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Coronavirus Pandemic: Field Visits to Baghdadi

31.03.2021

Manana Vardiashvili

From July 1, 2020 to April 1, 2021 Human Rights Center (HRC) provided free legal advice to more than 1,270 people on human rights abuses caused by the Coronavirus. The lawyers took up 89 cases for advocacy from which 34 cases have been successfully advocated.

Within the framework of the project Free Legal Advocacy and Human Rights Monitoring after the Coronavirus Pandemic, being implemented in Tbilisi and 5 regions of Georgia: Shida and Kvemo Kartli, Kakheti, Imereti and Samegrelo, HRC studies the facts of violations of human rights during and after the state of emergency caused by the coronavirus pandemic, and provides qualified legal aid to the allegedly abused individuals.  

The lawyers of HRC travel to the crowded places of Tbilisi and in the regions and meet with the citizens in order to identify the facts of human rights violations and provide information about the project to the population. 

Since the start of the project, from July 1, 2020 up to the date, a total of 82 field visits have been carried out in the regions. 

Today is the next regular field visit day. Ana Chapidze, a lawyer at HRC, together with the project director, Nino Tlashadze, is to meet the residents of Baghdadi. 

We had bad luck with the weather. It is already March 24 but unusually cold for spring in Baghdadi. It snows and chilly wind is blowing. Anna says that in such weather, there will be no people on the streets, so we will go into stores, pharmacies or markets and stop everywhere where we see several people together. 

Shops are open in the center of Baghdadi. Anna and Nino prepare leaflets to be distributed among the people and meetings and interviews begin. 

What problems do they have in Baghdadi?

Marina B. is 54 years old. She is a salesperson in one of the stores. She says that the problems in Baghdadi are the same as in the rest of Georgia and the restrictions imposed to stop the coronavirus pandemic have aggravated the already difficult economic situation in Baghdadi. 

"When the state of emergency was declared and the shops were closed, I was left unemployed. I know that as a person affected by the pandemic, I was eligible for an allowance and had to receive GEL 200 per month for 6 months, but I did not receive a single penny because the owner of the store did not provide information about me to the Revenue Service. I cannot go to court, I do not have enough money to hire a lawyer,“ says Marina, and she is heartbroken to learn that she could consult a lawyer at HRC free of charge, and that even if she filed a lawsuit, HRC would provide her with legal aid. 

Marina puts the leaflet of HRC in her bag: If she needs free legal aid in the future, she knows where to call. 

The state of emergency was in force in Georgia from March 21, till May 23, 2020. During this period many regulations and restrictions were enacted to stop the spread of the coronavirus pandemic: Stores and restaurants and cafes were closed, public transport seized operations, movement of vehicles was banned, no more than three people were allowed to gather, a curfew was in force from March 31, and vehicle and human traffic in streets was banned from 21:00 till 06:00.   
 
Many businesses have been shut down in Georgia due to regulations and restrictions, and many were closed completely - hundreds of thousands of people have lost their jobs and their only source of income. Thousands of people were left without assistance and the rights of many citizens were violated during and after the state of emergency.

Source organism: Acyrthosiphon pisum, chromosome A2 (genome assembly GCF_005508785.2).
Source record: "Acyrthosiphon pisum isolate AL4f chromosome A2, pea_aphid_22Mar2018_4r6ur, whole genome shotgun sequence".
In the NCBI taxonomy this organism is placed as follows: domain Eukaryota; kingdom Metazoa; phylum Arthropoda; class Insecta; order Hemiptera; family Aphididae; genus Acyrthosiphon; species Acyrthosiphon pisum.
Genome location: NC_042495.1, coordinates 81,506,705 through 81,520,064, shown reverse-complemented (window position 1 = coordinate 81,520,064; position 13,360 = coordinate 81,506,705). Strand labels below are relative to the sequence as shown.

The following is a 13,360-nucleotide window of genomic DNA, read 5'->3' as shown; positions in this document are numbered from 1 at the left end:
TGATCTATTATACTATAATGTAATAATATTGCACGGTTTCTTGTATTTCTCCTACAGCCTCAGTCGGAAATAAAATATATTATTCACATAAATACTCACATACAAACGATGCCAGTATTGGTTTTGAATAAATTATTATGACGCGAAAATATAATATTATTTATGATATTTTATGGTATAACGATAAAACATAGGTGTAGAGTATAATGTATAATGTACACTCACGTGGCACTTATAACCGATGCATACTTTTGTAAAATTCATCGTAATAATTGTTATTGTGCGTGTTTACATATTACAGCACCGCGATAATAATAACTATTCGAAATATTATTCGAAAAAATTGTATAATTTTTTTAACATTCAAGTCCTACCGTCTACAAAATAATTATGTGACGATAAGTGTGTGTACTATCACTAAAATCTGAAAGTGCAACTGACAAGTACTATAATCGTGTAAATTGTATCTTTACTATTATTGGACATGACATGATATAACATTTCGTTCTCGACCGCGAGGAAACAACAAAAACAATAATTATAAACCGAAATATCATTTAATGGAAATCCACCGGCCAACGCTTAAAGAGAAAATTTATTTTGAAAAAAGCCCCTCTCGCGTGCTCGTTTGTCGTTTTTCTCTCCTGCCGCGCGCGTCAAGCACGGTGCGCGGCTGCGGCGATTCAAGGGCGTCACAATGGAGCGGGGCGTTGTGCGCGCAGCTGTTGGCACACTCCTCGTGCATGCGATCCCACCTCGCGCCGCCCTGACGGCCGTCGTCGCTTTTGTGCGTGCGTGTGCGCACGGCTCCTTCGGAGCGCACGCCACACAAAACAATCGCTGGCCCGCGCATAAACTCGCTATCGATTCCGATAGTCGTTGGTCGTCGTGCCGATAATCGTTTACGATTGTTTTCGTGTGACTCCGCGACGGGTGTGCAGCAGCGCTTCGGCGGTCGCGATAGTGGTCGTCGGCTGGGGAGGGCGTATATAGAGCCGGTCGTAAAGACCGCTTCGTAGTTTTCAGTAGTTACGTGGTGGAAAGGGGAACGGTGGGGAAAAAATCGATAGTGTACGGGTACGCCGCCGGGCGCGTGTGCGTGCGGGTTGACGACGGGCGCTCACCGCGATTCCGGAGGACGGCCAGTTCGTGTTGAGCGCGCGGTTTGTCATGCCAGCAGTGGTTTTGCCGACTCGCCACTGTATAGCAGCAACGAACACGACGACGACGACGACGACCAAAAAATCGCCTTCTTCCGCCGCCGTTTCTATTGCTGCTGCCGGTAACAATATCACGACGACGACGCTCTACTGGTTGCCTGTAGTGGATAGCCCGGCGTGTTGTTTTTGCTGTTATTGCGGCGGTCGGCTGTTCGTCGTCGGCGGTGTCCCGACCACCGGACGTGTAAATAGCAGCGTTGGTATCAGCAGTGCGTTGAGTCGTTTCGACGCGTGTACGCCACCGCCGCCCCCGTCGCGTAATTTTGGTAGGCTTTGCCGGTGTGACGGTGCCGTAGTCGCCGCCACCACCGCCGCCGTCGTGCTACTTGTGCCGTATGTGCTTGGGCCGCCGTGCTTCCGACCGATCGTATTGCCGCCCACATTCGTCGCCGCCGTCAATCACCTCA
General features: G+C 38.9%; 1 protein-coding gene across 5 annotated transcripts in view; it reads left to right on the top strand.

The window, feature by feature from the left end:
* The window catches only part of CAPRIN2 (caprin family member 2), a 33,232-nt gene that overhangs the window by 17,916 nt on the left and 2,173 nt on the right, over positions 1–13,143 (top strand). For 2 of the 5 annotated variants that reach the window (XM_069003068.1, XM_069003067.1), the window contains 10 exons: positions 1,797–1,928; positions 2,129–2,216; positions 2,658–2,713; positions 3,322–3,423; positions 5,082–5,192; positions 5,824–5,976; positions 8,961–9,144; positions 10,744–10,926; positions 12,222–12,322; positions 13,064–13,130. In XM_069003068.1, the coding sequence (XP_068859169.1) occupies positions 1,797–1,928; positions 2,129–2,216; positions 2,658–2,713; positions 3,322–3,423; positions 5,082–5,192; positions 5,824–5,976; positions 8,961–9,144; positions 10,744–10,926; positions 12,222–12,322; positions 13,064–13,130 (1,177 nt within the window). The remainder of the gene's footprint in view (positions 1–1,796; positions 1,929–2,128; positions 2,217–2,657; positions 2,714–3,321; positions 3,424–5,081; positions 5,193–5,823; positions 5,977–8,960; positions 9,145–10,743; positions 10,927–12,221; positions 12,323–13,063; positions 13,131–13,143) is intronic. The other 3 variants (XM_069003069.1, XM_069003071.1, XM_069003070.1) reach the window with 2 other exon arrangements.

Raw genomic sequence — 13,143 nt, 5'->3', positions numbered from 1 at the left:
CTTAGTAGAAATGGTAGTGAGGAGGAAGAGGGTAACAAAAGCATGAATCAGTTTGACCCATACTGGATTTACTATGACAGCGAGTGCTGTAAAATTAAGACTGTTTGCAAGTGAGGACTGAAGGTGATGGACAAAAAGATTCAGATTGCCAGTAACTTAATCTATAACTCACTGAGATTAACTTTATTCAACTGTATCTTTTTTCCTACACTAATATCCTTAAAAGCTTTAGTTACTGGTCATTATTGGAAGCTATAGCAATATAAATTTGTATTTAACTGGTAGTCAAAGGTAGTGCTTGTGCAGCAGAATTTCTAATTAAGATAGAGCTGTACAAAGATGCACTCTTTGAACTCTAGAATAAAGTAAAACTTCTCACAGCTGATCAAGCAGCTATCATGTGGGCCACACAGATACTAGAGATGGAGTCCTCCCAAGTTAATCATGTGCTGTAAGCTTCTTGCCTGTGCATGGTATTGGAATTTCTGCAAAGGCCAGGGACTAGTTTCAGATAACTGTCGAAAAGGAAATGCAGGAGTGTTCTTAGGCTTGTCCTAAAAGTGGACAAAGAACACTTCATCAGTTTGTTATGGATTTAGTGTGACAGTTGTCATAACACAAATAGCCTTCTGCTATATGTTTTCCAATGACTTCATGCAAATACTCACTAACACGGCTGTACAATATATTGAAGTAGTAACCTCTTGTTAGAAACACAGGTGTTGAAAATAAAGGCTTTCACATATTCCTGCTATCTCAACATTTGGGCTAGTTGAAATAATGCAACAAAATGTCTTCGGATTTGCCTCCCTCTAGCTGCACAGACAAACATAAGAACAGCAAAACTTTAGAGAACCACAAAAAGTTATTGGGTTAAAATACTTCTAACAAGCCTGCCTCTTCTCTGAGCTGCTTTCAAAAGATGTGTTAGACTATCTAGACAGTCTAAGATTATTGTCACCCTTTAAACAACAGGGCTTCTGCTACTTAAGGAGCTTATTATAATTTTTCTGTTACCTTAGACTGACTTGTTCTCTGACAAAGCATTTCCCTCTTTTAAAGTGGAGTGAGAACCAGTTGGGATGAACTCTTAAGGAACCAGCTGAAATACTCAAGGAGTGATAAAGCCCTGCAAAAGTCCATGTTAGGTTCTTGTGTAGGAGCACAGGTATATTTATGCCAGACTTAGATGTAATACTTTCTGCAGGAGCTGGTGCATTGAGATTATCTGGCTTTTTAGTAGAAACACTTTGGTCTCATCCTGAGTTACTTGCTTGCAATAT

Nino G. also thinks that her rights have been violated. After listening to the conversation of the HRC lawyer Ana Chapidze, in one of the stores, she comes for consultations at her own will. 

"I was working for a private company, from which I was fired 5 months ago due to the reduced income because of the coronavirus pandemic. I think I am a victim of discrimination because the company was not down in terms of revenues. I have neither requested nor received any allowance provided by the Government to people affected by the pandemic. I thought that financial aid was given only to people fired from the public sector. May I also ask for the allowance or sue the owner of a private company that fired me for no reason?” asks Nino. 

After receiving a legal advice from Ana Chapidze,  Nino also takes the leaflet of HRC with her: Now she first meets with the former employer and after talking to him decides whether to apply to HRC for legal assistance or not. 

Gocha B. also keeps the leaflet of HRC. He has a bakery and a small cafe. Gocha tells us that due to the restrictions imposed because of the pandemic, the cafe was closed for several months, the losses are significant and now, when he requests to postpone and restructure the loan taken from the bank, he may seek legal advice from a lawyer at HRC. 

"Through the project, we provide qualified legal aid to those citizens whose rights were violated during the coronavirus pandemic, against the background of restrictions imposed to stop the pandemic. The project started on July the 1st. During this time we have made 82 field visits to the regions and provided free legal advice to more than 1,270 people. Within the framework of the project, HRC has taken up 89 cases, of which 34 cases have been successfully advocated, and for the rest of the cases legal proceedings are ongoing in the administrative bodies and common courts,” says Nino Tlashadze, project director. 

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